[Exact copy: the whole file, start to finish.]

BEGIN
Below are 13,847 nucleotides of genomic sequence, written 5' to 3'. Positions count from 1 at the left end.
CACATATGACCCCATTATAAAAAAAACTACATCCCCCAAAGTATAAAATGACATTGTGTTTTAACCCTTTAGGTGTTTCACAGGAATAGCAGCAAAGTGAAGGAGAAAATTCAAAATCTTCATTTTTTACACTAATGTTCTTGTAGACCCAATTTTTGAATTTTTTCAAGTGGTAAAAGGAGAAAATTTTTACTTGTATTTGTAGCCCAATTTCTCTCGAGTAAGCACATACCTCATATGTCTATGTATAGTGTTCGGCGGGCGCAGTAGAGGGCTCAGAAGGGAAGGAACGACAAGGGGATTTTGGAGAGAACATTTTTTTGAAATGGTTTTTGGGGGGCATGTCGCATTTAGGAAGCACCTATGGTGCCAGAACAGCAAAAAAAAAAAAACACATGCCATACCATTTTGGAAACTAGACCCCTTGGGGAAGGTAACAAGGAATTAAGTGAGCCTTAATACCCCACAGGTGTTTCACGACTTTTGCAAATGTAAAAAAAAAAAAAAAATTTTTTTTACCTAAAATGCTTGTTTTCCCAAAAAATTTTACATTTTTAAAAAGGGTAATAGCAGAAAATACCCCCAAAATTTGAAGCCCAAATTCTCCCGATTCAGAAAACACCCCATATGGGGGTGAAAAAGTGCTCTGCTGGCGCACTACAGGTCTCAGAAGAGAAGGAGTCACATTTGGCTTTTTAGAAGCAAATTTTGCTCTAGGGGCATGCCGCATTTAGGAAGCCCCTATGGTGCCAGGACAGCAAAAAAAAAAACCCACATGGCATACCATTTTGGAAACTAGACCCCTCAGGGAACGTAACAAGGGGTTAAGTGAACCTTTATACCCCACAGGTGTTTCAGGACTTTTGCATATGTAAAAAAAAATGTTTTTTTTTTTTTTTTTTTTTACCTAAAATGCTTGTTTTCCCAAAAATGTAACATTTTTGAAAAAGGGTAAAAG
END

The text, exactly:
Below are 13,847 nucleotides of genomic sequence, written 5' to 3'. Positions count from 1 at the left end.
CACATATGACCCCATTATAAAAAAAACTACATCCCCCAAAGTATAAAATGACATTGTGTTTTAACCCTTTAGGTGTTTCACAGGAATAGCAGCAAAGTGAAGGAGAAAATTCAAAATCTTCATTTTTTACACTAATGTTCTTGTAGACCCAATTTTTGAATTTTTTCAAGTGGTAAAAGGAGAAAATTTTTACTTGTATTTGTAGCCCAATTTCTCTCGAGTAAGCACATACCTCATATGTCTATGTATAGTGTTCGGCGGGCGCAGTAGAGGGCTCAGAAGGGAAGGAACGACAAGGGGATTTTGGAGAGAACATTTTTTTGAAATGGTTTTTGGGGGGCATGTCGCATTTAGGAAGCACCTATGGTGCCAGAACAGCAAAAAAAAAAAAACACATGCCATACCATTTTGGAAACTAGACCCCTTGGGGAAGGTAACAAGGAATTAAGTGAGCCTTAATACCCCACAGGTGTTTCACGACTTTTGCAAATGTAAAAAAAAAAAAAAAATTTTTTTTACCTAAAATGCTTGTTTTCCCAAAAAATTTTACATTTTTAAAAAGGGTAATAGCAGAAAATACCCCCAAAATTTGAAGCCCAAATTCTCCCGATTCAGAAAACACCCCATATGGGGGTGAAAAAGTGCTCTGCTGGCGCACTACAGGTCTCAGAAGAGAAGGAGTCACATTTGGCTTTTTAGAAGCAAATTTTGCTCTAGGGGCATGCCGCATTTAGGAAGCCCCTATGGTGCCAGGACAGCAAAAAAAAAAACCCACATGGCATACCATTTTGGAAACTAGACCCCTCAGGGAACGTAACAAGGGGTTAAGTGAACCTTTATACCCCACAGGTGTTTCAGGACTTTTGCATATGTAAAAAAAAATGTTTTTTTTTTTTTTTTTTTTTACCTAAAATGCTTGTTTTCCCAAAAATGTAACATTTTTGAAAAAGGGTAAAAG